The Province of New Brunswick was the first government in the region to respond to the IBC's lobbying, capping personal injury damage awards at $2,500.00 for innocent accident victims in July, 2003. Nova Scotia and Prince Edward Island followed suit in the following months. Mr. Creamer calls these governments' actions "a senseless exercise". He explains "There was no time for the caps to even take effect before the IBC was already announcing record profits." Mr. Creamer is referring to the fact that, shortly after New Brunswick introduced its caps on damage awards in July, 2003, the insurance industry announced that it had made more than $1 billion dollar profit for the first 6 months of 2003.

Mr. Creamer feels that the Government's handling of this issue has been alarming. He states "Where is the leadership? Our politicians have failed miserably with this Insurance debacle. The respective governments of the Atlantic Provinces, naively, without thorough research, responded to the Insurance Industry Crying Wolf". The IBC's massive public relations campaign was launched for the sole purpose of jacking up insurance premiums for consumers, blaming the needed increase in premiums on exorbitant personal injury claims. The governments of Atlantic Canada fell for it.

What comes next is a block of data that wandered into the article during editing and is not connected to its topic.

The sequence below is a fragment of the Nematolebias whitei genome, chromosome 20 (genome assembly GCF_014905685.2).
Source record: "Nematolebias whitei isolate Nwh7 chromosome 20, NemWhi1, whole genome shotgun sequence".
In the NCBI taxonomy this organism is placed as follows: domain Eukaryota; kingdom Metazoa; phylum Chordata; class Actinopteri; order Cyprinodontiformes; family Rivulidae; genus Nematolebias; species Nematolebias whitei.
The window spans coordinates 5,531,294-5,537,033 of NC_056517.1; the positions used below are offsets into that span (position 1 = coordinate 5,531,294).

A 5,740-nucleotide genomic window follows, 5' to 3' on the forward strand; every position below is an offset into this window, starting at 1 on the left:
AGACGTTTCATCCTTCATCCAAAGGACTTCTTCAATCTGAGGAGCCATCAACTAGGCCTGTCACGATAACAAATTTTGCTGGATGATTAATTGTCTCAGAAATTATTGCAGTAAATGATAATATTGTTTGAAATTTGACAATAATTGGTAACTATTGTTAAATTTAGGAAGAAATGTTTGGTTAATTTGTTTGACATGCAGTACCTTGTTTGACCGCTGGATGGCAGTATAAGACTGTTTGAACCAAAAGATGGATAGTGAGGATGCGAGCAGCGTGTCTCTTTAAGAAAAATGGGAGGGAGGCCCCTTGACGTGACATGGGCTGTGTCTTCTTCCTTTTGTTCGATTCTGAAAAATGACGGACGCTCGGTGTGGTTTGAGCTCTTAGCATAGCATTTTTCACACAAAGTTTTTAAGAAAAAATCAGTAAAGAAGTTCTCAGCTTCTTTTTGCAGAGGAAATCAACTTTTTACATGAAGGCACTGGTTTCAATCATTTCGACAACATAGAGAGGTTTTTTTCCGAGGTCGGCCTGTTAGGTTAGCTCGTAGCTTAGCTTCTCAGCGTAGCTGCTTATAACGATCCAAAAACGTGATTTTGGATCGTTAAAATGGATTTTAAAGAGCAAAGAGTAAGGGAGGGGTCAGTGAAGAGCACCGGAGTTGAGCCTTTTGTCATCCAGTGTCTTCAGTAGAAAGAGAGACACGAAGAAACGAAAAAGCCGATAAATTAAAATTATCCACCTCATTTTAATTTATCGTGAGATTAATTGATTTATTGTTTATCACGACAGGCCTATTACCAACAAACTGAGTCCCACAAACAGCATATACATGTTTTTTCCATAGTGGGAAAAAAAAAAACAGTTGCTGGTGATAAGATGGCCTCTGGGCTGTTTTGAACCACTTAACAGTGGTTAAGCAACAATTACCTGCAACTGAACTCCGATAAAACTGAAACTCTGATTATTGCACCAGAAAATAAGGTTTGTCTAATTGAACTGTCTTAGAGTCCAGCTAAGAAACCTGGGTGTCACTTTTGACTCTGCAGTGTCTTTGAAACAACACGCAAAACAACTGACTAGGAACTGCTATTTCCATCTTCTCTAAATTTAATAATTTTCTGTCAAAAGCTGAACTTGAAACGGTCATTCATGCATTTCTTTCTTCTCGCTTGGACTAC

Mr. Creamer fears one thing is clear, we can no longer count on Government to protect the rights of individual consumers when it comes to insurance issues. The Government is no match for the Insurance Industry. Consumer groups tried to influence the Government to not capitulate to the so called woes of the insurance industry. The provinces did not listen to their constituents. The result speaks for itself.

Mr. Creamer elaborated on the result of the IBC campaign, stating ?we have seen not one shred of evidence that the current record profits are driven by the arbitrary caps on damages. The premiums drove the profits. Consumers have paid dearly. Consumers gave up their legal rights and, at the same time, are paying record high premiums.? This continues to be a hefty cost for consumers and injury victims to pay to help the ?poor? insurance industry.